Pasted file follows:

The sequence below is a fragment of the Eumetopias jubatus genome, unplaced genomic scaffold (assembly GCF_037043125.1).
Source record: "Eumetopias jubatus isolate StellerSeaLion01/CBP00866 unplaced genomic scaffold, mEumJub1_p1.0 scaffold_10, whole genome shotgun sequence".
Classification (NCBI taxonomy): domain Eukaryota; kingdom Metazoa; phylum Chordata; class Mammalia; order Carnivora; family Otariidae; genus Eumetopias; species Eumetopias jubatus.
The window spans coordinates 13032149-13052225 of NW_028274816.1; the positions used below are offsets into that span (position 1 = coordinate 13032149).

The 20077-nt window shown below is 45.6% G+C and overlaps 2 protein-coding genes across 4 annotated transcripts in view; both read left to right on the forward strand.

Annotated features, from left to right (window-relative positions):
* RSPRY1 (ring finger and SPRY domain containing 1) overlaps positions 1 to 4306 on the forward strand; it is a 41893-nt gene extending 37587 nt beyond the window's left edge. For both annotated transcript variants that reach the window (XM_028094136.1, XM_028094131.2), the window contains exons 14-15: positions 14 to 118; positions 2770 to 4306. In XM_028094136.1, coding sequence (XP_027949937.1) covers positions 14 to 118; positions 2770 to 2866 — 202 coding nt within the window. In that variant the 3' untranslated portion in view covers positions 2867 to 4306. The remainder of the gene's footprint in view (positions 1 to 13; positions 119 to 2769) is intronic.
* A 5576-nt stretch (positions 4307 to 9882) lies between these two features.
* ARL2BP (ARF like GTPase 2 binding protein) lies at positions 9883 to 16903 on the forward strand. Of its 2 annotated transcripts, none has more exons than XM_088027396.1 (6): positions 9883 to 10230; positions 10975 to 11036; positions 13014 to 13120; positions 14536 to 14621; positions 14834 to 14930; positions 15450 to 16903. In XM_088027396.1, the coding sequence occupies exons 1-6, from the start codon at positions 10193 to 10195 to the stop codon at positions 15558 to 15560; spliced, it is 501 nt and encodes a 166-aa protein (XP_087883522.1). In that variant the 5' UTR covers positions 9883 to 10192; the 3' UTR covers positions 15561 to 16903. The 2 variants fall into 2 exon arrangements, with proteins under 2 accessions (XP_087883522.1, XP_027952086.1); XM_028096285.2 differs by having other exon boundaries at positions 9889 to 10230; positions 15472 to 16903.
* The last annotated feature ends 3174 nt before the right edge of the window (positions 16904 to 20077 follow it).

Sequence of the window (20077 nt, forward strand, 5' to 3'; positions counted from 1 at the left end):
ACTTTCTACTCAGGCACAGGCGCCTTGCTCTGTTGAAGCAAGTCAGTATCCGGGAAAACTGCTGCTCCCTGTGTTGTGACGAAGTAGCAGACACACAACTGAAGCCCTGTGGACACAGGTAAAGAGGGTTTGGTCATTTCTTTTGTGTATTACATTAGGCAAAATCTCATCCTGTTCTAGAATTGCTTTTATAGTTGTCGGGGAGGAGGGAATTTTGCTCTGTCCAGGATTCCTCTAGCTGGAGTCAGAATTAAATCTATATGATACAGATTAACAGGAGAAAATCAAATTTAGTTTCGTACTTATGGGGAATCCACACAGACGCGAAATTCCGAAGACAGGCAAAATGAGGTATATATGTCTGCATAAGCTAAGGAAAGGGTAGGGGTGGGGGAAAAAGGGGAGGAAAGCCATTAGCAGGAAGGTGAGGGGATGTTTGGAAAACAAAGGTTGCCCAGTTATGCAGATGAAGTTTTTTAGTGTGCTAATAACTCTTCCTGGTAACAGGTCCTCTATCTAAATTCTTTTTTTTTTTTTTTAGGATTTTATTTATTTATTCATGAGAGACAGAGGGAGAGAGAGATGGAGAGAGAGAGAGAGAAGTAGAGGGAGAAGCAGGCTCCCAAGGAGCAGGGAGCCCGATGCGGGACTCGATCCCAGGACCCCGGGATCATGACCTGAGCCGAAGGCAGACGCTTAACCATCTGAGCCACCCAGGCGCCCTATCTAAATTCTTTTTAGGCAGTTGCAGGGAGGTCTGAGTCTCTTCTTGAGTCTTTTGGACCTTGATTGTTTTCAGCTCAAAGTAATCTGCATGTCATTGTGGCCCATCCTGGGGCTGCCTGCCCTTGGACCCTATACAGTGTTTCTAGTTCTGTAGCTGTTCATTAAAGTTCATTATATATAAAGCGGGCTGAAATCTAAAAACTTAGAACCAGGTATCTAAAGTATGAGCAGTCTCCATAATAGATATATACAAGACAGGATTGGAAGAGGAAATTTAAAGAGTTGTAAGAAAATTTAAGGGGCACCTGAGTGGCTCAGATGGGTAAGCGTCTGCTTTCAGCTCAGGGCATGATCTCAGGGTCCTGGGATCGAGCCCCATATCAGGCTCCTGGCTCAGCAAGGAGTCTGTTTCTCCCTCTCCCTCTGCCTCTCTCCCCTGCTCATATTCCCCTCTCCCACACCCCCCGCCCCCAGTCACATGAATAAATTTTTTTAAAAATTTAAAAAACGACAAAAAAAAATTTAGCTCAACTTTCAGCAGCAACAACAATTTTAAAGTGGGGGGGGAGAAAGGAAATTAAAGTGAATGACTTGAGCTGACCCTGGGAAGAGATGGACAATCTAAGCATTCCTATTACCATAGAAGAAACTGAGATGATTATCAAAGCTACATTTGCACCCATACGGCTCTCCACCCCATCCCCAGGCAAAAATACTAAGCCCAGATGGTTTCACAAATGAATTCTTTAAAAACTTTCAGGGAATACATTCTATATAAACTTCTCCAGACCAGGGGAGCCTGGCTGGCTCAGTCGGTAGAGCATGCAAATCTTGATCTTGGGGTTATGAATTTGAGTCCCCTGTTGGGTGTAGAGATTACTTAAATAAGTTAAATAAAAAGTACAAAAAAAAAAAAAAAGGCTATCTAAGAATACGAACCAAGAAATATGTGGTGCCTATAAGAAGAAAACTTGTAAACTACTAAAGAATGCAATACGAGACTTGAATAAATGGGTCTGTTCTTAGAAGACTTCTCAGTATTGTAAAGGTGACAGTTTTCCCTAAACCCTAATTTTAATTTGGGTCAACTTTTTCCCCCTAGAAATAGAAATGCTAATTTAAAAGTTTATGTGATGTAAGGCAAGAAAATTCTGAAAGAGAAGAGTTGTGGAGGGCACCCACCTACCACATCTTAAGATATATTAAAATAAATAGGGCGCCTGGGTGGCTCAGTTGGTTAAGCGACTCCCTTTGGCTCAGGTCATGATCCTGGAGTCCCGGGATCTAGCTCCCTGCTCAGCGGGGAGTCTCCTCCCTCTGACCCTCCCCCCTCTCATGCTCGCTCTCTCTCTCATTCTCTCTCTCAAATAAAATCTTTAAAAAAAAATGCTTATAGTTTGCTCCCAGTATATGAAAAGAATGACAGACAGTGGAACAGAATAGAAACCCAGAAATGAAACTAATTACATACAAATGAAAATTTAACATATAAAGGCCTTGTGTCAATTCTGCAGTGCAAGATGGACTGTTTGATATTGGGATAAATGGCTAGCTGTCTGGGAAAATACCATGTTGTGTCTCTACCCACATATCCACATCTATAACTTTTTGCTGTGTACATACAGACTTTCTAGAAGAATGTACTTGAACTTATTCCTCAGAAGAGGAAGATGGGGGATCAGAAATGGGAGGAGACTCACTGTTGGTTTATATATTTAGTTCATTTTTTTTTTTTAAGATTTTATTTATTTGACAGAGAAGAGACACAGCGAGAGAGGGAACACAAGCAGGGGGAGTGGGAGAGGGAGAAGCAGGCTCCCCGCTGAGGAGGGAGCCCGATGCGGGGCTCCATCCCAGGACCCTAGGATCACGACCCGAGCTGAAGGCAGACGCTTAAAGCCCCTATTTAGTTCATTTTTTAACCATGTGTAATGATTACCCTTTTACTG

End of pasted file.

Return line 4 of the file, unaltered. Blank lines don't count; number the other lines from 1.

The window spans coordinates 13032149-13052225 of NW_028274816.1; the positions used below are offsets into that span (position 1 = coordinate 13032149).